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Thought Contagion: When Ideas ACT Like Viruses (The Kluwer International Series in Engineering & Computer Science)

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Fans of Douglas Hofstadter, Daniel Bennet, and Richard Dawkins (as well as science buffs and readers of "Wired Magazine") will revel in Aaron Lynch's groundbreaking examination of memetics--the new study of how ideas and beliefs spread. What characterizes a meme is its capacity for displacing rival ideas and beliefs in an evolutionary drama that determines and changes the Fans of Douglas Hofstadter, Daniel Bennet, and Richard Dawkins (as well as science buffs and readers of "Wired Magazine") will revel in Aaron Lynch's groundbreaking examination of memetics--the new study of how ideas and beliefs spread. What characterizes a meme is its capacity for displacing rival ideas and beliefs in an evolutionary drama that determines and changes the way people think. Exactly how do ideas spread, and what are the factors that make them genuine thought contagions? Why, for instance, do some beliefs spread throughout society, while others dwindle to extinction? What drives those intensely held beliefs that spawn ideological and political debates such as views on abortion and opinions about sex and sexuality?By drawing on examples from everyday life, Lynch develops a conceptual basis for understanding memetics. Memes evolve by natural selection in a process similar to that of Genes in evolutionary biology. What makes an idea a potent meme is how effectively it out-propagates other ideas. In memetic evolution, the "fittest ideas" are not always the truest or the most helpful, but the ones best at self replication.Thus, crash diets spread not because of lasting benefit, but by alternating episodes of dramatic weight loss and slow regain. Each sudden thinning provokes onlookers to ask, "How did you do it?" thereby manipulating them to experiment with the diet and in turn, spread it again. The faster the pounds return, the more often these people enter that disseminating phase, all of which favors outbreaks of the most pathogenic diets. Like a software virus traveling on the Internet or a flu strain passing through a city, thought contagions proliferate by programming for their own propagation. Lynch argues that certain beliefs spread like viruses and evolve like microbes, as mutant strains vie for more adherents and more hosts. In its most revolutionary aspect, memetics asks not how people accumulate ideas, but how ideas accumulate people. Readers of this intriguing theory will be amazed to discover that many popular beliefs about family, sex, politics, religion, health, and war have succeeded by their "fitness" as thought contagions.


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Fans of Douglas Hofstadter, Daniel Bennet, and Richard Dawkins (as well as science buffs and readers of "Wired Magazine") will revel in Aaron Lynch's groundbreaking examination of memetics--the new study of how ideas and beliefs spread. What characterizes a meme is its capacity for displacing rival ideas and beliefs in an evolutionary drama that determines and changes the Fans of Douglas Hofstadter, Daniel Bennet, and Richard Dawkins (as well as science buffs and readers of "Wired Magazine") will revel in Aaron Lynch's groundbreaking examination of memetics--the new study of how ideas and beliefs spread. What characterizes a meme is its capacity for displacing rival ideas and beliefs in an evolutionary drama that determines and changes the way people think. Exactly how do ideas spread, and what are the factors that make them genuine thought contagions? Why, for instance, do some beliefs spread throughout society, while others dwindle to extinction? What drives those intensely held beliefs that spawn ideological and political debates such as views on abortion and opinions about sex and sexuality?By drawing on examples from everyday life, Lynch develops a conceptual basis for understanding memetics. Memes evolve by natural selection in a process similar to that of Genes in evolutionary biology. What makes an idea a potent meme is how effectively it out-propagates other ideas. In memetic evolution, the "fittest ideas" are not always the truest or the most helpful, but the ones best at self replication.Thus, crash diets spread not because of lasting benefit, but by alternating episodes of dramatic weight loss and slow regain. Each sudden thinning provokes onlookers to ask, "How did you do it?" thereby manipulating them to experiment with the diet and in turn, spread it again. The faster the pounds return, the more often these people enter that disseminating phase, all of which favors outbreaks of the most pathogenic diets. Like a software virus traveling on the Internet or a flu strain passing through a city, thought contagions proliferate by programming for their own propagation. Lynch argues that certain beliefs spread like viruses and evolve like microbes, as mutant strains vie for more adherents and more hosts. In its most revolutionary aspect, memetics asks not how people accumulate ideas, but how ideas accumulate people. Readers of this intriguing theory will be amazed to discover that many popular beliefs about family, sex, politics, religion, health, and war have succeeded by their "fitness" as thought contagions.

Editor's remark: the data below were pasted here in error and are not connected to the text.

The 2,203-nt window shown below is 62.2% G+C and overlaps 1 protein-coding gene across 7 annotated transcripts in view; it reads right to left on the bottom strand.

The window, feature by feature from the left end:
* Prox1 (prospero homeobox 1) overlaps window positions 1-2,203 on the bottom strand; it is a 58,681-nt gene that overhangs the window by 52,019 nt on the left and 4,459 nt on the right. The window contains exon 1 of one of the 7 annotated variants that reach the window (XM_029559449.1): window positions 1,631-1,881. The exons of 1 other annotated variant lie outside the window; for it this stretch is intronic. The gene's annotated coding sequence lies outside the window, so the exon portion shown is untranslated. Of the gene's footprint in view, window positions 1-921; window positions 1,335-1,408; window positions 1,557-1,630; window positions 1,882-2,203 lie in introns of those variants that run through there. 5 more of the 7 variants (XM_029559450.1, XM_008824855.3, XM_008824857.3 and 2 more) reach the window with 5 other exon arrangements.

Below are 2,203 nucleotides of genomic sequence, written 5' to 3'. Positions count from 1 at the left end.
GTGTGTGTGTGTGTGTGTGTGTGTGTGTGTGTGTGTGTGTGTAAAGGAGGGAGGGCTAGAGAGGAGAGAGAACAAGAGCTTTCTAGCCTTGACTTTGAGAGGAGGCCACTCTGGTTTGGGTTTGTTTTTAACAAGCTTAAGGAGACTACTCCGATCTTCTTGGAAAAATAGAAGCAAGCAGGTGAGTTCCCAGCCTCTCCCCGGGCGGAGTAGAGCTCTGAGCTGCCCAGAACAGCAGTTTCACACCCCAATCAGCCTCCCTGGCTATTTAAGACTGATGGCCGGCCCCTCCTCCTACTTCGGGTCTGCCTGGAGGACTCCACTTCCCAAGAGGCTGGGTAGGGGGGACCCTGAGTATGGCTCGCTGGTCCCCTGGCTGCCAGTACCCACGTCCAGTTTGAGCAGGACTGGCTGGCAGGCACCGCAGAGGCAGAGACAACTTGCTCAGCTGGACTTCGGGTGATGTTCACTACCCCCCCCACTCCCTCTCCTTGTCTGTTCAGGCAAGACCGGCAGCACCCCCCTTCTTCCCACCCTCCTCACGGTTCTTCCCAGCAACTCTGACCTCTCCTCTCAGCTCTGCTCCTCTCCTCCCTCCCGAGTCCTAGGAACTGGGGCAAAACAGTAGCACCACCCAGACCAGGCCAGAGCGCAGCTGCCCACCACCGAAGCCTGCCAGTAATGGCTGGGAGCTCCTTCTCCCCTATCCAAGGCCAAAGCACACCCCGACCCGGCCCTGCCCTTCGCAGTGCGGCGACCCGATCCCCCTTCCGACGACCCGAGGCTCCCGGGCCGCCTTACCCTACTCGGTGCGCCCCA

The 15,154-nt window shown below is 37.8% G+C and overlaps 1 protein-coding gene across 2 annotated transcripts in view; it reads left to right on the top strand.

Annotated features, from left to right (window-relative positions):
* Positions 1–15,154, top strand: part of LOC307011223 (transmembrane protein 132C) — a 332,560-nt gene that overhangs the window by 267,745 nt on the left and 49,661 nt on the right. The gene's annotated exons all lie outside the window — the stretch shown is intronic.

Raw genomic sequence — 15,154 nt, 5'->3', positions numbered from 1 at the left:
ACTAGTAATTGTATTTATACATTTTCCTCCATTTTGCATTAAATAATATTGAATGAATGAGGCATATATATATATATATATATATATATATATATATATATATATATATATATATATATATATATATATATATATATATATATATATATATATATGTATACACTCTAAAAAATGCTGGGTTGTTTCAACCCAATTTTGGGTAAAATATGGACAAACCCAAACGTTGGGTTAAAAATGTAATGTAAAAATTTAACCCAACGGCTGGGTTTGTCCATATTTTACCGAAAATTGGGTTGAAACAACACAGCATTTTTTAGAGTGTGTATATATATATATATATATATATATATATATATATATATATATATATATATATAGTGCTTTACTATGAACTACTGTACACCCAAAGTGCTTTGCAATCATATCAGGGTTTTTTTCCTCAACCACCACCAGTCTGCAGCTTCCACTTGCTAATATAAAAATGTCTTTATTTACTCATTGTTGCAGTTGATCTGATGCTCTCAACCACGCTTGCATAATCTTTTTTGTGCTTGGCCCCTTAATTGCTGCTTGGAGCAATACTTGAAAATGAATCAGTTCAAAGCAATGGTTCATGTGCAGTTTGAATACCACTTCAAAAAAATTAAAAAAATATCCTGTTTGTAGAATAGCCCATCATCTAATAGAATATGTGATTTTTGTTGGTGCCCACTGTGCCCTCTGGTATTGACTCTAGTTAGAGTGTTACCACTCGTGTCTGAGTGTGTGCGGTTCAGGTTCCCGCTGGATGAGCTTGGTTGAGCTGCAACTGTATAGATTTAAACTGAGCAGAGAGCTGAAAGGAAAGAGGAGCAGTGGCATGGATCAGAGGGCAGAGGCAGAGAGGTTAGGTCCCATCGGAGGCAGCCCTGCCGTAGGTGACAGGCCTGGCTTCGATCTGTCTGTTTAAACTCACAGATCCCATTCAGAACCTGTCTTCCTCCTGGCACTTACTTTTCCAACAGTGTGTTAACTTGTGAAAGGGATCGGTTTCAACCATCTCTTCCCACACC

30 review for Thought Contagion: When Ideas ACT Like Viruses (The Kluwer International Series in Engineering & Computer Science)

  1. 5 out of 5

    Lieb

    What can I say, this is a bad book about an interesting topic: memes. The first chapter is promising but the remainder of the book is a series of poorly conceived examples of "thought contagion" that offer no supporting evidence other than the author's opinions. Lynch's interpretation of memes is mainly focused on ideas that encourage having more children and then indoctrinating those children to believe in the idea. I agree that this is one mechanism of meme propagation but I doubt that this is What can I say, this is a bad book about an interesting topic: memes. The first chapter is promising but the remainder of the book is a series of poorly conceived examples of "thought contagion" that offer no supporting evidence other than the author's opinions. Lynch's interpretation of memes is mainly focused on ideas that encourage having more children and then indoctrinating those children to believe in the idea. I agree that this is one mechanism of meme propagation but I doubt that this is a major one (at least not on the scale that Lynch believes it is). Dawkins ( http://www.goodreads.com/book/show/61..., http://www.goodreads.com/book/show/61... ) and Dennett ( http://www.goodreads.com/book/show/20... ) provide better commentaries on the concept of memes and its relationship to evolutionary theory.